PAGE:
I often have acquaintances approach me for advice on how to become a professor. Most often they are in advanced professions, such as law or medicine. One incident from two decades ago is a good example of how the conversation goes.
A lawyer friend confided that he hated his job and wanted to be a professor, preferably at a flagship public university. Since I was nearing my Ph.D., he approached me with questions that he framed as statements: “I love the idea of only working nine months of the year.” “I am tired of working 12-hour days.” “Professors have cushy jobs, and I am as bright as most faculty members I’ve known, so I think I’d like to get in on that.” He had a half-dozen others before he got to the actual questions: “Do I have to get a doctorate to do this? How do I go about getting one?”
I explained that even with his law degree, he would probably need to start with a master’s degree and then proceed to the doctorate if he wanted to teach history or political science (teaching at a law school was not what he wanted to do, he’d said), especially in a tenure-track position at a top-tier university. He asked how long that would take, and I told him at least four to six years. He asked how much they would pay him while he was in graduate school, and I told him that a graduate assistantship typically covered tuition and a small living stipend, but that many graduate students took on student-loan debt for their living expenses. This genuinely surprised him. I suggested that he take a graduate course as a non-degree student to see what he thought about things, which he agreed was a great idea.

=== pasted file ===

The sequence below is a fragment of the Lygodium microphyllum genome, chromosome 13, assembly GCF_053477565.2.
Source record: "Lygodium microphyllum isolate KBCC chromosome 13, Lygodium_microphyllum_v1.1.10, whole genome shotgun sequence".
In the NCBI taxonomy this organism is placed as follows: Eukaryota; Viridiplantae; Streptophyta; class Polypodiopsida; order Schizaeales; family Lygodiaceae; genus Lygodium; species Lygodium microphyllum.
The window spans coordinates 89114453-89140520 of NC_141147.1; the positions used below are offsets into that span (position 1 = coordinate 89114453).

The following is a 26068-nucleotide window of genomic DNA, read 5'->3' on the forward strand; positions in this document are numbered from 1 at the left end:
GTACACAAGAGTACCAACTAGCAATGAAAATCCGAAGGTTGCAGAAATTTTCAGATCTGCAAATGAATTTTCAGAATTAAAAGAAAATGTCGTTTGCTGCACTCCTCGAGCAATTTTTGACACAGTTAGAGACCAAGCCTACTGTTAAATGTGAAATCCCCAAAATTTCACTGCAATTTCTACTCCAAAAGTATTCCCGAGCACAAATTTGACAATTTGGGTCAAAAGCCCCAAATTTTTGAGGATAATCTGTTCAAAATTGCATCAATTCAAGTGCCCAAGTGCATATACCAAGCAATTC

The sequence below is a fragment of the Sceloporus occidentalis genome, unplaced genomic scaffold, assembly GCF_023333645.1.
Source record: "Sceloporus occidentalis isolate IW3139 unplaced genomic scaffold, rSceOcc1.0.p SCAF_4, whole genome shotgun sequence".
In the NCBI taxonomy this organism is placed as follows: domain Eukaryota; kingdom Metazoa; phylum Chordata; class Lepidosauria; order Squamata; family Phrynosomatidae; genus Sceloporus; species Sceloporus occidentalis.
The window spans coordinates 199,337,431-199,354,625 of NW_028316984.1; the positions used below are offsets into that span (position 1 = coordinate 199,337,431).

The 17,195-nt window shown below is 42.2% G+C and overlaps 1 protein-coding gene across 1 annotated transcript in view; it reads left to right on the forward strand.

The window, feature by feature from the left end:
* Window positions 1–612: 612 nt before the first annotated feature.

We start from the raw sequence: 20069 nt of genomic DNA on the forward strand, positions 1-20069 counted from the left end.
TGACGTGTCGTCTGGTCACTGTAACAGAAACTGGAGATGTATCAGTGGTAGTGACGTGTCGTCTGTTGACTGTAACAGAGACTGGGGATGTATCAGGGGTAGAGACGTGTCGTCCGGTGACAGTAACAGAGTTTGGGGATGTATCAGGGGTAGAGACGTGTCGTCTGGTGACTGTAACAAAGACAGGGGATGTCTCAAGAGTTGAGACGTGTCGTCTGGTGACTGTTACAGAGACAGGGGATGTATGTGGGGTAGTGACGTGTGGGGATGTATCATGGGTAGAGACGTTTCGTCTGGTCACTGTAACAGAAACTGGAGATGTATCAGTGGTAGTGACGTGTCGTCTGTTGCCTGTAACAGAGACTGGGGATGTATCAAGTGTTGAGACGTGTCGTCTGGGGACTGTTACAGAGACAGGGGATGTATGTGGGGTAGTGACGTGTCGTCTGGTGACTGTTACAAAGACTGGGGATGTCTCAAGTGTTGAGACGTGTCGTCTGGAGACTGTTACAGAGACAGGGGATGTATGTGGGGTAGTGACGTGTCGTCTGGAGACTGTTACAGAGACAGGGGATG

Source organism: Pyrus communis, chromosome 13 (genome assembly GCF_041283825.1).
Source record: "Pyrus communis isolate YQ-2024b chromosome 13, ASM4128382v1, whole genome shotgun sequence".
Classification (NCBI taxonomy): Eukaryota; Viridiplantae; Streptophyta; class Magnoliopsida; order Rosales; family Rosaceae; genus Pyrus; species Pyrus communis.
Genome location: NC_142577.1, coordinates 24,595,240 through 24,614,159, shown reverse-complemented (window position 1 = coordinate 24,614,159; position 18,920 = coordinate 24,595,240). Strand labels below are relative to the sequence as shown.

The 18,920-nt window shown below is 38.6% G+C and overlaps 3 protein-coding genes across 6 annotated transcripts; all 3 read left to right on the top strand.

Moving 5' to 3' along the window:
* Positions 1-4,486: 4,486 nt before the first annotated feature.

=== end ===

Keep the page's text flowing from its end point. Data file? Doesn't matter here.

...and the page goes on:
I checked back with him at midterm, and he was loving the class. Adored it. Was passionate about it. Couldn’t wait to apply to graduate schools and was working on his essays. Asked about institutional reputations.
When the semester concluded, I touched base again, and he admitted that he no longer was applying and was trying to become excited about his law practice again. When I asked him what had changed, he said, “I found out how much entry-level assistant professors make. I can’t live on that! It’s not even half what I make now. I thought they paid you to go to graduate school, too, like a fellowship that provided lots of perks and a decent salary. When I saw how little those paid, I knew there was no way I could do that, either. So, best of luck to you in your career.”
This path of conversation has been taken more times than I care to remember: Someone in a profession completely misunderstands what goes on in the professoriate, particularly where finances are concerned. Indeed, when job postings are made, I am party to a steady stream of whispered inquiries about making the jump. More times than not, the financial realities provide a conclusion to the chats.
What advice might you offer to professionals who are considering a transition to academe? What positive information might be an incentive in spite of the economic challenges?Return to Top